# Chi square

The term "chi-square" (denoted χ2) is used to describe a type of statistical distribution, hypothesis test, and test statistic. A chi-square statistic is a test statistic used as part of a chi-square test to determine whether a relationship exists between two variables. The distribution of chi-square statistics forms the chi-square distribution, the graph of which is dependent on the degrees of freedom (df), as shown in the figure below:

The chi-square distribution has the following properties (among others):

• Domain: 0 < χ2 < ∞
• The mean (μ) of the distribution is equal to the degrees of freedom (df), or μ = df
• The degrees of freedom affects the shape of the curve; as df increases, the curve becomes more symmetrical, approaching a normal distribution at a larger degrees of freedom

The total area under the curve of a chi-square distribution sums to 1. Given some chi-square statistic, a, the area under the curve between 0 and a is the cumulative probability between those two points, and represents the probability that a chi-square statistic will fall between 0 and a.

Chi-square statistics and their associated probabilities are computed either by using various software to calculate the integral of the probability density function between the points of interest, or by using chi-square tables. Chi-square tables are widely available tables that provide the values of the cumulative distribution function of a chi-square distribution. They can be used to find the probability of an observed value being between some range of values.

A chi-square table may take different forms, so it is important to identify which type of chi-square table is available in order to correctly determine various probabilities. A chi-square table includes the p-value, usually in the top row or bottom row of the table. The values in the table are chi-square values, and the degrees of freedom is indicated by a column on the left. The table is used to determine the chi-square value for a given p-value and degrees of freedom such that those values with p-value less than 0.05 are considered statistically significant, while those greater than 0.05 are considered not significant. The figure below shows one type of chi-square table (upper-tail critical value table) for 10 degrees of freedom.

Degrees of freedom (df) χ2 value
1 0.004 0.02 0.06 0.15 0.46 1.07 1.64 2.71 3.84 6.63 10.83
2 0.10 0.21 0.45 0.71 1.39 2.41 3.22 4.61 5.99 9.21 13.82
3 0.35 0.58 1.01 1.42 2.37 3.66 4.64 6.25 7.81 11.34 16.27
4 0.71 1.06 1.65 2.20 3.36 4.88 5.99 7.78 9.49 13.28 18.47
5 1.14 1.61 2.34 3.00 4.35 6.06 7.29 9.24 11.07 15.09 20.52
6 1.63 2.20 3.07 3.83 5.35 7.23 8.56 10.64 12.59 16.81 22.46
7 2.17 2.83 3.82 4.67 6.35 8.38 9.80 12.02 14.07 18.48 24.32
8 2.73 3.49 4.59 5.53 7.34 9.52 11.03 13.36 15.51 20.09 26.12
9 3.32 4.17 5.38 6.39 8.34 10.66 12.24 14.68 16.92 21.67 27.88
10 3.94 4.87 6.18 7.27 9.34 11.78 13.44 15.99 18.31 23.21 29.59
p-value 0.95 0.90 0.80 0.70 0.50 0.30 0.20 0.10 0.05 0.01 0.001

The table provides the chi-square value to the right of the critical value, α; in other words, it is the area under the chi-square distribution to the right of α and represents the probability of observing a value within the described interval. The area left of the critical value can be found as 1 - α; for a two-tailed test, the probability for the right tail can be found as α/2 and the probability for the left tail can be found as 1 - α/2. This is further described in the section below.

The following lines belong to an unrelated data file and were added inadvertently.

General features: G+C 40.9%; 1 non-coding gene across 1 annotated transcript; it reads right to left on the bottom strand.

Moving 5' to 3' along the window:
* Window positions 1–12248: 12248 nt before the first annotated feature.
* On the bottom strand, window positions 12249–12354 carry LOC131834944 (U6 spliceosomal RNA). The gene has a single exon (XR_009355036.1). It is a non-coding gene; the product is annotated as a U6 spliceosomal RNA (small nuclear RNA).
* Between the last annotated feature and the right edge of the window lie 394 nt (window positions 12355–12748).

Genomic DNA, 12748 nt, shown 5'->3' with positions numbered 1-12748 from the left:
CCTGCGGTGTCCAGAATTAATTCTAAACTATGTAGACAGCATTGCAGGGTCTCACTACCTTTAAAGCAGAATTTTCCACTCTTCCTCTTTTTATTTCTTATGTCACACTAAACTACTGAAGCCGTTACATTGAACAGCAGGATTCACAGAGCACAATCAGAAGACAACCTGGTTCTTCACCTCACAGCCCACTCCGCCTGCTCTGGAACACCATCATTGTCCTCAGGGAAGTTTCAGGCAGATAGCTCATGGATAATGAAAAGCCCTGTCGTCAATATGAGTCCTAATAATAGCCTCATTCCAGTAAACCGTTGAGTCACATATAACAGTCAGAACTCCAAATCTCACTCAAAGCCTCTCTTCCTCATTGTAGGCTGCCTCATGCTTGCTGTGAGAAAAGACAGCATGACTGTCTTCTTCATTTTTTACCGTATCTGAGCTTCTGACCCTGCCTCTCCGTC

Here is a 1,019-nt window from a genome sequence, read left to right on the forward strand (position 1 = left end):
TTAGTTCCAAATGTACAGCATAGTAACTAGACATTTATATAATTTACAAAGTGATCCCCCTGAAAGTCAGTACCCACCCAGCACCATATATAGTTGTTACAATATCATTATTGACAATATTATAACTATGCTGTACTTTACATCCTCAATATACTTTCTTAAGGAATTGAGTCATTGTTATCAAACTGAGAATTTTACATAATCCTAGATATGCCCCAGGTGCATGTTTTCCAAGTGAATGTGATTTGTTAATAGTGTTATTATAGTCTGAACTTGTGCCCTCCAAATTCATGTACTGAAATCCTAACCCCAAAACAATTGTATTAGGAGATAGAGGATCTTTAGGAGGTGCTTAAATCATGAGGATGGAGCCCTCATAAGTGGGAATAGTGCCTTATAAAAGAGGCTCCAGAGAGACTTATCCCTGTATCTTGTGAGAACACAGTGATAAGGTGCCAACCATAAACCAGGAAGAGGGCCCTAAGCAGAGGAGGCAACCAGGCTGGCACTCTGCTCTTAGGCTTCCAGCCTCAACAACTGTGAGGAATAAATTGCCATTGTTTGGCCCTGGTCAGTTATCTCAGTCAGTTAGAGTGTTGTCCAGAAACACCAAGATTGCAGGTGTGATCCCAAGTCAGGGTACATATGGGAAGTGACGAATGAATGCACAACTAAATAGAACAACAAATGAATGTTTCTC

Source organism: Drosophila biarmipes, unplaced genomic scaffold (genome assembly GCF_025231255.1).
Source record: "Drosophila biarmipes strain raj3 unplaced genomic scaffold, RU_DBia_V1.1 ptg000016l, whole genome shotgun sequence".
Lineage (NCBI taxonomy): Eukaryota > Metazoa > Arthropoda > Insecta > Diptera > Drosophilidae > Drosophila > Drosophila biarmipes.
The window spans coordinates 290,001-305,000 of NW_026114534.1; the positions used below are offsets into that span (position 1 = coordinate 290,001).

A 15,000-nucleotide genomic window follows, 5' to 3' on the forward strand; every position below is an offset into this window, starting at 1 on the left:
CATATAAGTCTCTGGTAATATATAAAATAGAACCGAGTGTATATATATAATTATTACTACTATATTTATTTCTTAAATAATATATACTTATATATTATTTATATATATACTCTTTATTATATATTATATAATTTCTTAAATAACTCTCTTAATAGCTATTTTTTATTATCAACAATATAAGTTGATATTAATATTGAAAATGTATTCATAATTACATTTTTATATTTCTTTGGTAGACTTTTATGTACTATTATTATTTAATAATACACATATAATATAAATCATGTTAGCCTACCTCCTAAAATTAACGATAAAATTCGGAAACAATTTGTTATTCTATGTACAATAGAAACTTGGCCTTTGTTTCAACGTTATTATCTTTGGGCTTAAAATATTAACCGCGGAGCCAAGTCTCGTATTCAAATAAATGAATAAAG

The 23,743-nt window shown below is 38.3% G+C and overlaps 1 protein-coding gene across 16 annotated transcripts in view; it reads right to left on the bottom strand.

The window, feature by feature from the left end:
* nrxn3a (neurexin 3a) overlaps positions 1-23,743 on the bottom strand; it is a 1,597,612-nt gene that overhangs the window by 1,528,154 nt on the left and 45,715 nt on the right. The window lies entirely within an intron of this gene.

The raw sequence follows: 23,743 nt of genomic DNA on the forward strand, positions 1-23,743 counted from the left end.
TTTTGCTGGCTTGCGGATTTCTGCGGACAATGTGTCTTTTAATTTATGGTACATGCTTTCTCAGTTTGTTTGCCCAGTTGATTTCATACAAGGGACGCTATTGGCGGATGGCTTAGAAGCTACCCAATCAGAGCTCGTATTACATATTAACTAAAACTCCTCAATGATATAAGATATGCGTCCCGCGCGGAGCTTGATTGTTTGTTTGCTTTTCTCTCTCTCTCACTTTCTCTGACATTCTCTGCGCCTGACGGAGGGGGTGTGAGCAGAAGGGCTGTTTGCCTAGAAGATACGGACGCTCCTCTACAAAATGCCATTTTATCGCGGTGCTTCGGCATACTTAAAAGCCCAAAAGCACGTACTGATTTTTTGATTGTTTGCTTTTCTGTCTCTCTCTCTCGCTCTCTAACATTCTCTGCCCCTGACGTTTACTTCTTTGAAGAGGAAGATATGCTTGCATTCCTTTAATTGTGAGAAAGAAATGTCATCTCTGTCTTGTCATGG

## Chi-square test and statistic

A chi-square statistic is a test statistic computed as part of a chi-square test. A chi-square test is a type of hypothesis test used to determine whether a relationship exists between two variables. In general, a chi-square test is used over other statistical hypothesis tests such as a z-test or t-test in cases where we just want to determine whether any relationship exists between variables. This is in contrast to a z-test or t-test in that z-tests and t-tests specifically compare the population mean of one group to another to determine whether the population means are less than, greater than, or not equal to that of the other group.

Like other statistical hypothesis tests, to use a chi-square test, the observations must be independent. The null hypothesis for a chi-square test is generally that no relationship exists between the variables being compared; the alternative hypothesis is that some relationship does exist. A chi-square test is typically used to help determine whether the differences between the observed and expected results are due to random chance or some relationship between the variables. There are a few different types of Chi-square tests, the most commonly used of which is Pearson's chi-square test.

### Pearson's chi-square test

Pearson's chi-square test is used to compare goodness of fit, homogeneity, and independence of categorical data, where categorical data describes a variable that can take on one of a limited number of possible values. The chi-square statistic, χ2, for a chi-square test is defined as follows:

where Oi are the observed value(s) and Ei are the expected value(s). As part of the test, the chi-square statistic is compared to a critical value to determine whether a significant difference exists. If the test results indicate that a significant difference exists, the null hypothesis that the frequency distribution of the observed values is consistent with the expected values for the corresponding population is rejected, providing evidence for the alternative hypothesis. The following figure shows the criteria for accepting or rejecting the null hypothesis for a lower-tailed, upper-tailed, and two-tailed test, based on whether the test statistic lies within the critical region shown in pink.

One-tailed tests
Upper-tailed test
Lower-tailed test
Two-tailed test